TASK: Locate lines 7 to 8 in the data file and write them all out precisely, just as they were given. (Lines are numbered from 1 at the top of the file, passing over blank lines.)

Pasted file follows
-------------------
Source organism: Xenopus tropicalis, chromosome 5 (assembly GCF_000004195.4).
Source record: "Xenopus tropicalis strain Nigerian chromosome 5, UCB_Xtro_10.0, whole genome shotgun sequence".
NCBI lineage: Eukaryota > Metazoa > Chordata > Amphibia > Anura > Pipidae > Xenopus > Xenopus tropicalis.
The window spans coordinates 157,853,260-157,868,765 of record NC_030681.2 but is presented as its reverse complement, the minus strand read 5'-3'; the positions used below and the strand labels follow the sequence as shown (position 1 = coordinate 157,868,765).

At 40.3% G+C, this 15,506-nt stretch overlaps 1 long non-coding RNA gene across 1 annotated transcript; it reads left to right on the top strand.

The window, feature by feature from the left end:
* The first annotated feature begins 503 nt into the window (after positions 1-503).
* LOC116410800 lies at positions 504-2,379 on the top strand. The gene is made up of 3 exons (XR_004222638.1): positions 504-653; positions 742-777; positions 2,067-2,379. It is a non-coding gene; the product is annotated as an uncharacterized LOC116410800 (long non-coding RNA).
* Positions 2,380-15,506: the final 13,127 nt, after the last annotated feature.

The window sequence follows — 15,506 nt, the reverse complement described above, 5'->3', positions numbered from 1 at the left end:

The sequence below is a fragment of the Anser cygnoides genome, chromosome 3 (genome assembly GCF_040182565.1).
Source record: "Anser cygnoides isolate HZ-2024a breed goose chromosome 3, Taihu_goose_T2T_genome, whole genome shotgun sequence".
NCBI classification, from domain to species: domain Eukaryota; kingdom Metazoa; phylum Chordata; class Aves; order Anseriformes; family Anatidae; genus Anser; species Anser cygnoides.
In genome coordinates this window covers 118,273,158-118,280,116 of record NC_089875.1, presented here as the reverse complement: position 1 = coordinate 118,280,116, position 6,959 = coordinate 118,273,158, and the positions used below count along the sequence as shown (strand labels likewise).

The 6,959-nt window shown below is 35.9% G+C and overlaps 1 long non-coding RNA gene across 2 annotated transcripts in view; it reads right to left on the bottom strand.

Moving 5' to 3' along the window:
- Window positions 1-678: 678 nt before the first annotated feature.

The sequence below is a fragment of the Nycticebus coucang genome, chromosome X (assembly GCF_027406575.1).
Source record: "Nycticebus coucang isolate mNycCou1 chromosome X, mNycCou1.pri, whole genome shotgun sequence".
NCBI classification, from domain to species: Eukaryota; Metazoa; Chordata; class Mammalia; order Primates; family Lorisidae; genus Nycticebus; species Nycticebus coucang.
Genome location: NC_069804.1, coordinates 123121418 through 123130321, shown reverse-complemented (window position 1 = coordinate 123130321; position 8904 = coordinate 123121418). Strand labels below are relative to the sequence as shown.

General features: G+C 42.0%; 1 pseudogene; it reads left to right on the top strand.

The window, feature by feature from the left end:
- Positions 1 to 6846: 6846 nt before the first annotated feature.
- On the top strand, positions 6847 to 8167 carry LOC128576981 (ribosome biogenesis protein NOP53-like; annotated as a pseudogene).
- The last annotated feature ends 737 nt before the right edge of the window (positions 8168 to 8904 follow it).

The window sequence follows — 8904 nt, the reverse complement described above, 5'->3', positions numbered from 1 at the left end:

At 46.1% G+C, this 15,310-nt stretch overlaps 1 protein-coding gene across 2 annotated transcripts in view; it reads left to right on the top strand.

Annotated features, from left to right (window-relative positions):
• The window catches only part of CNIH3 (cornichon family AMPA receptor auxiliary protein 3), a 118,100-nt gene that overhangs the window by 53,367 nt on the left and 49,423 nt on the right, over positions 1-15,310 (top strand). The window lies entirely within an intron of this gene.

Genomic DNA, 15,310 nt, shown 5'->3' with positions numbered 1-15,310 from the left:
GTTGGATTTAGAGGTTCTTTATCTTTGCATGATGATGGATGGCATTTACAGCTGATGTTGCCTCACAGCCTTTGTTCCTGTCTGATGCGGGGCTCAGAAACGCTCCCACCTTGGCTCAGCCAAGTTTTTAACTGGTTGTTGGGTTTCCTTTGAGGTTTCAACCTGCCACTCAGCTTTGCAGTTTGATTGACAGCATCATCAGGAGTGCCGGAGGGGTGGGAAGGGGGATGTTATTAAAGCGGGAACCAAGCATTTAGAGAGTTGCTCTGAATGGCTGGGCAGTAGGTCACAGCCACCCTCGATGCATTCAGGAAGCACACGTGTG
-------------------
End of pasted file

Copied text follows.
* The first annotated feature begins 503 nt into the window (after positions 1-503).
* LOC116410800 lies at positions 504-2,379 on the top strand. The gene is made up of 3 exons (XR_004222638.1): positions 504-653; positions 742-777; positions 2,067-2,379. It is a non-coding gene; the product is annotated as an uncharacterized LOC116410800 (long non-coding RNA).